Love Unexpected - Jody Hedlund

All Emma Chambers ever wanted was a home, but when her steamboat sinks just outside Presque Isle, she's left destitute and with no place to stay. An unlikely solution arises when the lighthouse keeper arrives in town. He's just lost his wife and is having a difficult time caring for his child. So a traveling preacher gets the idea that the keeper and Emma might be the answer to each other's dilemma. After a hasty marriage, she finds herself heading to the lighthouse with this handsome but quiet stranger. Nothing in her aimless life, though, has prepared her for parenting a rambunctious toddler, as well as managing a household. Emma soon suspects Patrick may be hiding something from her, and then she hears a disturbing rumor about the circumstances surrounding his late wife's death. It seems as if her wish for a home and family of her own could end up leading her once more into turbulent waters.




This story opens in the year 1859 in the Lake Huron area of Michigan.  Emma and her brother Ryan are on a steamship that gets overtaken by pirates. A fire starts, causing Emma and Ryan to abandon ship. Patrick Garraty, the lighthouse keeper on nearby Presque Isle spots the flames from the lighthouse tower, rushes out to sea to pull them out of the water. Emma is nearly unconscious by the time Patrick pulls her into his boat. All was good and dramatic for me until we get to just a few hours later when it's mid-morning of the following day... and Emma is bright-eyed and bushy-tailed, sweeping the porch of a woman who agreed to take her in the night before. 


I don't know, I just couldn't get behind someone healing THAT fast after floating out in the Great Lakes to the point of sporadic moments of consciousness. And while the story in general was cute, that's not the only plot point that had me mentally screaming REALLY?! SERIOUSLY?!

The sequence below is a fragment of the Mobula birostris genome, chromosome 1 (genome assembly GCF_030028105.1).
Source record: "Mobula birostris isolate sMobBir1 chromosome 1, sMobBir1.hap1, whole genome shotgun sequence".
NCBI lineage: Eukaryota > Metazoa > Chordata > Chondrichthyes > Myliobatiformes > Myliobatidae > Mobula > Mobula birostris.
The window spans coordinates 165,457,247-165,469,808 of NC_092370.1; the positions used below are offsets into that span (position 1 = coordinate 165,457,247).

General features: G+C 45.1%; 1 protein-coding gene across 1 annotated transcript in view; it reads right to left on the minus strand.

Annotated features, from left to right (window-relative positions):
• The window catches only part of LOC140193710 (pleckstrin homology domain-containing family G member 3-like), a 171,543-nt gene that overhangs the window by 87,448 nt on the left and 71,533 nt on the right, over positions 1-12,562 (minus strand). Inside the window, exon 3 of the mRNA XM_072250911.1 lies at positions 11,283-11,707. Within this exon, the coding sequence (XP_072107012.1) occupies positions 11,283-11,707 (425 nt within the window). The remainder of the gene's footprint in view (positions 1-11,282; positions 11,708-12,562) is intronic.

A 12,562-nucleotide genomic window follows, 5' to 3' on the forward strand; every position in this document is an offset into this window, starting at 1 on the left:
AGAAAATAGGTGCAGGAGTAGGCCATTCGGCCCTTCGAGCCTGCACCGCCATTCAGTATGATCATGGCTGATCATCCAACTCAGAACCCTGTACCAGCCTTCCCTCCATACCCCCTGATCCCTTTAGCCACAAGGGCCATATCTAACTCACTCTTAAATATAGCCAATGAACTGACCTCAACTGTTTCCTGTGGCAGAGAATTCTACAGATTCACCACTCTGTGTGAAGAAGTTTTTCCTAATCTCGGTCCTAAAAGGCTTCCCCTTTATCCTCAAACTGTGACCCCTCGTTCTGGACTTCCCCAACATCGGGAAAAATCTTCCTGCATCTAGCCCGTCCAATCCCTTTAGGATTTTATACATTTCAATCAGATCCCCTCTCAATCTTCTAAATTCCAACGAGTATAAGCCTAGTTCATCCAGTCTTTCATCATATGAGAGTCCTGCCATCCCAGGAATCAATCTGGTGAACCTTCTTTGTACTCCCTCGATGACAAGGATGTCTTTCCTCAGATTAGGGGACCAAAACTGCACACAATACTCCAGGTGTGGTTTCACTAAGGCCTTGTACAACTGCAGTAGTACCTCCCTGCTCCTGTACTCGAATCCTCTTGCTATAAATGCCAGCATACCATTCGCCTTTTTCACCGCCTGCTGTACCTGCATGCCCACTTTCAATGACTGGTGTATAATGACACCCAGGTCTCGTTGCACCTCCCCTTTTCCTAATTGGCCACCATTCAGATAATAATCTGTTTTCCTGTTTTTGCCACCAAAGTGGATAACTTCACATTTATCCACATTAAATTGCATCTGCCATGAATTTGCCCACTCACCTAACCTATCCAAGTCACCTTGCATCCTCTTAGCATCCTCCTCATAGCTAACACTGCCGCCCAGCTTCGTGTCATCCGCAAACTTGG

Ryan finds their being saved and brought to Presque Isle a stroke of good luck, as he and Emma were on their way to find a fresh place to start after leaving behind a life of grim, depressing days with a drunk for a father. {FYI, forgot to mention, Emma & Ryan are in the late teens - early 20s age range}. Somehow, in the few hours that the sun rises and Ryan leaves his sister on her own so he can go look for work, Emma witnesses lighthouse keeper Patrick burying his first wife, hears him confess his tale of woe regarding said dead wife, Patrick proposes to Emma -- reasoning he needs "a woman around the house" for him and his son and she needs a place to live, she accepts, and Ryan comes back to find himself walking up on his sister's impromptu wedding. All in the first few chapters! Who has time for insta-love, even, these days! LOL. Now, I read a lot of history and historical fiction, I know things were done a little differently back in the day but realz though -- she's only been on land a few hours! 


I also found it eerie that Patrick's son took so quickly to calling Emma "mama". I mean, it was instantaneous. That is partly explained later on in the story, but still... even with the backstory, I found it a little odd that a child would be so at ease accepting a woman he honestly JUST met as his new mom with hardly a question or concern over it. 


Then there was the romance between Emma and Patrick. This is where Christian fiction tends to drive me crazy. Everyone flipping out over a pre-marriage hand brush or innocent kiss. Calm down, Christianity doesn't have to equal Puritanism. But these two, yeah.. whole lotta nothing there, heat wise. And if I'm being completely honest, I didn't love Emma as a character in general. Her dialogue sounded like she was trying to be Ariel the mermaid or something -- all innocence and coy smiles. Plus, the hypocrisy on her part -- when Patrick tries to be upfront about his past. Every time he tries to go into it she immediately shuts him down with a "your past doesn't matter, it doesn't define you" speech, of course leaving him to think wow, what a great, understanding girl! But the second girly finds out the true story, she turns on him and spits out "you should have told me everything right away!!" Ugh. The eye rolls this girl pulled out of me.


As a whole, it struck me a cute, fluffy story that lacked lots of what I tend to love in storytelling. The characters were over-the-top (IMO) with the innocence and purity standards, and sometimes their reasoning was just confusing. There wasn't a ton of tension to keep me glued to the story, but I did like that the whole thing was inspired by real people and real historical places. In this case, I think I found the afterword a little more interesting than the story itself.